Mary and Shane Pennington, of Martinez, say they know this summer's heat is just as dangerous to Bella, their border collie mix, as it is to people.
"We keep her inside all day long in the air conditioning and close the curtains so her cage, which is by the window, doesn't get too hot," Mary said. The couple also lets their dog take a dip in the swimming pool, puts ice in her water dish and leads the pup to drink during brief trips outside because, they say, she forgets to drink at times when her masters are around.
Because of this summer's intense heat, animal control officials are urging pet owners to take similar precautions with their animals to protect them from heat stroke.
Columbia County Animal Care and Control Director Linda Fulmer said pet owners should keep dogs out of direct sunlight, preferably indoors in an air-conditioned room, with plenty of cool water to drink.
"(The heat) is bad enough on humans, but at least with humans they can make a move (for relief) on their own," she said, adding pets should not be walked on hot, impervious surfaces in the heat of the day, where blistering temperatures can burn the pads of their paws.
Fulmer said her department has seen one pet death this summer because of a combination of heat and the dog's inability to get to water.
"It was on a runner and he got tangled up," she said. "In this heat, they're not going to last long."
Temperatures have exceeded 90 degrees all but four days since July 1, and several days have been in triple digits, Frank Wells, a spokesman with the National Weather Service's West Columbia, S.C., office, said Saturday.
According to the Web site of The Humane Society of the United States, dogs are more susceptible to heat than people because their bodies conserve heat. Dogs cool themselves by panting and through sweat glands in their noses and paws, which cannot adequately cool them in extreme heat.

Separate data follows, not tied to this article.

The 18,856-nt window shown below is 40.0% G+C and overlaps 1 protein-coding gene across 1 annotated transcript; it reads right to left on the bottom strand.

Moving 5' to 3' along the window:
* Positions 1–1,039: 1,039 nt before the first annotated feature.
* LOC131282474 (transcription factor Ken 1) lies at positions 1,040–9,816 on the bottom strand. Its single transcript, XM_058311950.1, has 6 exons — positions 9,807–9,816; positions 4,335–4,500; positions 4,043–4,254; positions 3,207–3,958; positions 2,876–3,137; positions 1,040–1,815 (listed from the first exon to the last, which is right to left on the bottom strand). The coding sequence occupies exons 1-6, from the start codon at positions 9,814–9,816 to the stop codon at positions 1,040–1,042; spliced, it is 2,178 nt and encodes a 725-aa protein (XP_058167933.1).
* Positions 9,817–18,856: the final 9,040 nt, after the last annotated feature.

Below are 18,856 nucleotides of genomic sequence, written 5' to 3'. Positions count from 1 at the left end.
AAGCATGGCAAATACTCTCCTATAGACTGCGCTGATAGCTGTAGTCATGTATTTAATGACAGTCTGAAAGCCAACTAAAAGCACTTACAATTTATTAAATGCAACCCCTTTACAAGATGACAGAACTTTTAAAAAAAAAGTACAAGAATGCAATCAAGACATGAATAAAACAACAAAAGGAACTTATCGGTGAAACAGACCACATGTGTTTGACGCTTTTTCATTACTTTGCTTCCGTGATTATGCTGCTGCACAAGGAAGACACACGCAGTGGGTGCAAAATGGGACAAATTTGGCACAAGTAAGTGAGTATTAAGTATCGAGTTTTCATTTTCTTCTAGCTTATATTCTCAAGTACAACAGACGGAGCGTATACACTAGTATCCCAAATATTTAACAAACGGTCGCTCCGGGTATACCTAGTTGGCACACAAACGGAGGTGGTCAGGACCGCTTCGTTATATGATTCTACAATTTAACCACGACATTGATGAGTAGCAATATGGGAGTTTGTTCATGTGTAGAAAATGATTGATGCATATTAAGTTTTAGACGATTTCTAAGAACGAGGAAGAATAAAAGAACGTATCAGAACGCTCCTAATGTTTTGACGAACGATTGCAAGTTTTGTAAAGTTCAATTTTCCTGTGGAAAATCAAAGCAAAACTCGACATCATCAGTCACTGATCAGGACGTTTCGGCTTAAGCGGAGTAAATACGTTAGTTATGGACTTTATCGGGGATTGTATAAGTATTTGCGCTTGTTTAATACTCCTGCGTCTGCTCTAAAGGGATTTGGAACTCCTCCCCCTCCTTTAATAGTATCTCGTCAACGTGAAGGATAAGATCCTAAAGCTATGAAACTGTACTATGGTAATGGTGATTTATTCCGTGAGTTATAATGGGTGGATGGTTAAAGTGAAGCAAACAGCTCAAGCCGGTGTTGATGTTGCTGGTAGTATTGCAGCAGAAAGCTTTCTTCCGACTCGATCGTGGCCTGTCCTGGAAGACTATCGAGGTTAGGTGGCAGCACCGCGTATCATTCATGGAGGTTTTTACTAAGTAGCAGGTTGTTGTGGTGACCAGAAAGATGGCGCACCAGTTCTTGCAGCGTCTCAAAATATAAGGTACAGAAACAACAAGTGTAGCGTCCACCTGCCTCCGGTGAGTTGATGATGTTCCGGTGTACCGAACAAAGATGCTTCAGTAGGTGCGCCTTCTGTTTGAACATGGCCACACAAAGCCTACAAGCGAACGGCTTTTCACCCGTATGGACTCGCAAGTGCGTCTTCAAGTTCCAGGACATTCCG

Snub-nosed breeds such as pugs and bulldogs are particular vulnerable, according to the site.
Like children, pets must never be left in a hot car or exposed to the sun in the bed of a pickup, said Columbia County Humane Society President Donna Evans.
She also recommended other means to cool pets off, such as brief trips outside to take a dip in a kiddie pool.
The unrelenting heat has forced the Martinez-based chapter to suspend pet adoptions for the month of August, she said.
Pet adoptions were halted July 29, and if weather conditions improve, the society will resume adoptions in September, she said.
The chapter has about 70 dogs and 20 cats in animal foster homes throughout the county.
Evans cited as factors in the decision the stress an animal experiences when relocated to a new home, the heat and a measure of uncertainty about whether a pet will be kept indoors out of the sun.
"We watch it (the heat) very closely, because we know August is not a good month for animals to be outside," she said.
The Columbia County News-Times ©2013. All Rights Reserved.